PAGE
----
Cross-Posted from Sociology in My Neighborhood: DC Ward Six
Written by Johanna Bockman
As many of you know, there is much discussion about the future of the DC General homeless shelter. This morning, the Post’s Petula Dvorak stated, “Developers are salivating over D.C. General. It’s a huge property with plenty of potential. So there’s no question that it will be shut down and sold. That part of the plan no one is worried about.” Mayor Gray is rightly calling to rehouse those at the DC General shelter before closing it, but his plan is based on an unfounded belief that private apartment owners will now come forward and house the hundreds of families at DC General at rents far below market rates. Thus, in the interests of “salivating” developers, hundreds of homeless people are going to be displaced again? DC General is District property and could be renovated, maybe even employing homeless or near-homeless workers, if the District wanted to do so. However, developers and homeowners in the area are working hard for the “revitalization” of the DC General area, which they see as requiring the removal of their homeless neighbors. The deterioration of DC General is required as proof of the need for “revitalization.”
|Photo by Empower DC|
A few weeks ago, I went to a great panel discussion, “Racism in the New DC,” organized by Empower DC, which spoke to these issues from a very refreshing perspective. The speakers were three public housing residents working to maintain public housing and public schools in DC (Marlece Turner, D. Bell, and Shannon Smith), as well as Dr. Sabiyha Prince (the author of African Americans and Gentrification in Washington, DC), Ron Hampton (a former police officer and activist against police abuse), and Post columnist Courtland Milloy.
The main takeaway from the panel discussion was that institutional racism (not individual racist people but a racist system) works based on the idea that brown and black people do not deserve as good things as white people do. Improvements in the city are made for white people both because they often have more money and also because they are seen as deserving better things, like better schools and better services.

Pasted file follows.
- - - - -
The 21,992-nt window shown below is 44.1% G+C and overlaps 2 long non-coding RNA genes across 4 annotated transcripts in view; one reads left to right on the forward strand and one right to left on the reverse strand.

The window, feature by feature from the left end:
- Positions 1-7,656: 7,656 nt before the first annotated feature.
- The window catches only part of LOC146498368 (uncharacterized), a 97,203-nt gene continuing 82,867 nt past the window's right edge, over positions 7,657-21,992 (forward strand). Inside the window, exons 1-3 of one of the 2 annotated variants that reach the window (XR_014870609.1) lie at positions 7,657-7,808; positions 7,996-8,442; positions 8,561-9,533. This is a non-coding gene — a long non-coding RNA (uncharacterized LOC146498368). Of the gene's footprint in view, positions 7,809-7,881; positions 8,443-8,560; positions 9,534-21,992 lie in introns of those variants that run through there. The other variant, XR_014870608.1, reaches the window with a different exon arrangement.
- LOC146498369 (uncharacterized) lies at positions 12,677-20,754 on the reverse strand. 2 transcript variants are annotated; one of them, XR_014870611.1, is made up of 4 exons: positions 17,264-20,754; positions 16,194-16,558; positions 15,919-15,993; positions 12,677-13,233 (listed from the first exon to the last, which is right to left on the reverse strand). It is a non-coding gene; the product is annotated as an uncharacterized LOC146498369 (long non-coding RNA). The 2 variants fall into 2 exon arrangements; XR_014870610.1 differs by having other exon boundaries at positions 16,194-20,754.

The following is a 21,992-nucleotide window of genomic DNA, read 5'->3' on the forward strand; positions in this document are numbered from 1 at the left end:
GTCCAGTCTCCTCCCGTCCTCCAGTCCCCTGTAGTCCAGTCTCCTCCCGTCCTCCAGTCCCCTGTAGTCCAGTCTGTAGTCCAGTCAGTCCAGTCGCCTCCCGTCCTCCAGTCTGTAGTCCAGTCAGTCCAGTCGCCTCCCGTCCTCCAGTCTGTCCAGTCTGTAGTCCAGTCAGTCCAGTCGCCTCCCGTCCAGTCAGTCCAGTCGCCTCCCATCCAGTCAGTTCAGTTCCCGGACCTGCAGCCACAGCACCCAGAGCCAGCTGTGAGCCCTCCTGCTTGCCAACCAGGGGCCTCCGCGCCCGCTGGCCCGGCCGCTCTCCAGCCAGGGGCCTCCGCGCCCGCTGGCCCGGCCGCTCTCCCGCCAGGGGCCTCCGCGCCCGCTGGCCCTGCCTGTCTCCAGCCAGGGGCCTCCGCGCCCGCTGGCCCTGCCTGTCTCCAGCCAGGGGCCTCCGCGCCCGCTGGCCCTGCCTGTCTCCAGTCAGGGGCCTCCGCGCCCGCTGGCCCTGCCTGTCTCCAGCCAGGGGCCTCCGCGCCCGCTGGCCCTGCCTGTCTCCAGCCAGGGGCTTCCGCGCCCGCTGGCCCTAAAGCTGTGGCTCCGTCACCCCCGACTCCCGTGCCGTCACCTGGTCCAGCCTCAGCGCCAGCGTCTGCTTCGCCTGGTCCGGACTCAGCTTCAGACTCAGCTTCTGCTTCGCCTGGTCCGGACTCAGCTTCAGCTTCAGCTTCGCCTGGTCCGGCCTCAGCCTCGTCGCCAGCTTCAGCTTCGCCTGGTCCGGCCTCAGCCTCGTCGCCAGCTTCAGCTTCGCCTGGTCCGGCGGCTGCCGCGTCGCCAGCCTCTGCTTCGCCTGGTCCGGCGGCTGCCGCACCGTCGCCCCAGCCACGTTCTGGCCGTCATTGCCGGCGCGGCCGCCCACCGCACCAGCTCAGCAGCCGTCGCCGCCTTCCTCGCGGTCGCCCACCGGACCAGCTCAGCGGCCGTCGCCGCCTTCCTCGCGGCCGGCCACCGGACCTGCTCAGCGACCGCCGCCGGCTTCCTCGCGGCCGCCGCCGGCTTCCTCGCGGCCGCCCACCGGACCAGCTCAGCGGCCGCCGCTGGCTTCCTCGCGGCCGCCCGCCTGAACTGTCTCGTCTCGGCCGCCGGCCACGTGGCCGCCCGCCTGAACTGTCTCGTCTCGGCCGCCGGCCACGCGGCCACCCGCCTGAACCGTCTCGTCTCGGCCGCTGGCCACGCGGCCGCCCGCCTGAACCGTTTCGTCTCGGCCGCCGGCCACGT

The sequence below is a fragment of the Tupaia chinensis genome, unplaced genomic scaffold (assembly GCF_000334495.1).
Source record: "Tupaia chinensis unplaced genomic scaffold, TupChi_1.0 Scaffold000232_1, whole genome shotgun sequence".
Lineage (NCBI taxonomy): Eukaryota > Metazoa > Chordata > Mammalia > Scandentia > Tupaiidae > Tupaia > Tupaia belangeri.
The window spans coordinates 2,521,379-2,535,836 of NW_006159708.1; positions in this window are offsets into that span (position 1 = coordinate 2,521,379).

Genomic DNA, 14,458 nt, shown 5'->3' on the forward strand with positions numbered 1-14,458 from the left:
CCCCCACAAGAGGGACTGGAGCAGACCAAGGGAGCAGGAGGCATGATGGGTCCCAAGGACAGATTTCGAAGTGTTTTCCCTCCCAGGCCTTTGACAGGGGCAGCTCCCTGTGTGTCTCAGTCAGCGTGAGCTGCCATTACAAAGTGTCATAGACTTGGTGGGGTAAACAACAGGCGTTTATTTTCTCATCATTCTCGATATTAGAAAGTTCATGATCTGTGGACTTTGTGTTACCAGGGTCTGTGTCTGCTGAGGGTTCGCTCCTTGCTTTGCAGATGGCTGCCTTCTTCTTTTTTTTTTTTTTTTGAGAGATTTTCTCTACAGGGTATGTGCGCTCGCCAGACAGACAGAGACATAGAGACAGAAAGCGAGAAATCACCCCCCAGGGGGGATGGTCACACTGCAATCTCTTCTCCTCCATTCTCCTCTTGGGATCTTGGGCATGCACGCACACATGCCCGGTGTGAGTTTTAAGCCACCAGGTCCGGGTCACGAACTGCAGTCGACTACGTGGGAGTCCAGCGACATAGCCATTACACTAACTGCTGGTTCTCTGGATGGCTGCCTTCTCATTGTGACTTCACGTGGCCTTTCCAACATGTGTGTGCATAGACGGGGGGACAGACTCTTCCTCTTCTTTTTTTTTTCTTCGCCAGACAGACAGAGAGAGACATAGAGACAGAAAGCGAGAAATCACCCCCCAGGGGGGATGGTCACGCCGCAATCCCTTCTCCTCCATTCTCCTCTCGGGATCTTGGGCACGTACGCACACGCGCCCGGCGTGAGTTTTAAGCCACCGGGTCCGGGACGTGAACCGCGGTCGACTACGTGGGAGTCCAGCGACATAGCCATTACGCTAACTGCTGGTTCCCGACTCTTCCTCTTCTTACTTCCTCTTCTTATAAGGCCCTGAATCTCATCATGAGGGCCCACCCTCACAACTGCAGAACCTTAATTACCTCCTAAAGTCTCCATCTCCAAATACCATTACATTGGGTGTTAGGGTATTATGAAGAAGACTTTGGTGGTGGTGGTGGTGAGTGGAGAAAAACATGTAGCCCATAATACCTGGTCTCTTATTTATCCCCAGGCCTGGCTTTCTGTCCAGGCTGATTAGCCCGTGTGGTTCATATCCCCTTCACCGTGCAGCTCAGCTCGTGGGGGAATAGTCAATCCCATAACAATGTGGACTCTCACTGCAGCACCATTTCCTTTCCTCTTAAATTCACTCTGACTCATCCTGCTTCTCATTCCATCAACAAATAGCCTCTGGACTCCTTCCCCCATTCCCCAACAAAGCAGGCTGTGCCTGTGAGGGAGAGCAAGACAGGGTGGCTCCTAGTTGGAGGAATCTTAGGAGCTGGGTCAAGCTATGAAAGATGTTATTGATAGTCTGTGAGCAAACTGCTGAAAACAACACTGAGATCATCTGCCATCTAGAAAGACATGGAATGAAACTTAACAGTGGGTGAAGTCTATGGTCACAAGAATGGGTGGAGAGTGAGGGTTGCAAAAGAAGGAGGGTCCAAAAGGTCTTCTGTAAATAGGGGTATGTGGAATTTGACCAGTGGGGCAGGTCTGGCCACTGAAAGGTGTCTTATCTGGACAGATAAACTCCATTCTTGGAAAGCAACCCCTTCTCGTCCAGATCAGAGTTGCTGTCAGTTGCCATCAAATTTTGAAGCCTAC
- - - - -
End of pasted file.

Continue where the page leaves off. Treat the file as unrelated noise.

I asked the panel about a recent Post article that had said that, “Almost 10 years after the District vowed to assure low-income residents in four areas that they wouldn’t be displaced if their neighborhoods were revitalized,” the District decided that this was “overly optimistic.” The District was considering a policy change to “no longer guarantee that residents have a right to stay in their neighborhoods, and the promise that existing public housing won’t be demolished until a new building is constructed to replace it would be abandoned.” Empower DC and others have been warning people about these false promises for some time.
So, I asked the panel, is this a new policy? or is this a statement of what the District was already doing? Courtland Milloy immediately said, “They do what they can get away with.” He explained that, when District officials made these promises, they had to to make their redevelopment plans and the destruction of public housing palatable. Earlier, Milloy had stated that we need to acknowledge institutional racism and that these “revitalization” policies are in the interest of property owners and not in the interests of the homeless and other poor DC residents.
How can we change the situation in which “They do what they can get away with”? As a start, we might recognize that the journalist’s statement “So there’s no question that it [DC General] will be shut down and sold. That part of the plan no one is worried about” is not a statement of fact but rather a statement supported by those who are interested in this outcome and “can get away with” it. It is a political statement in the battle over space in the District. The next step would be to support a range of policies, including permanent public housing and permanent affordable housing in the District.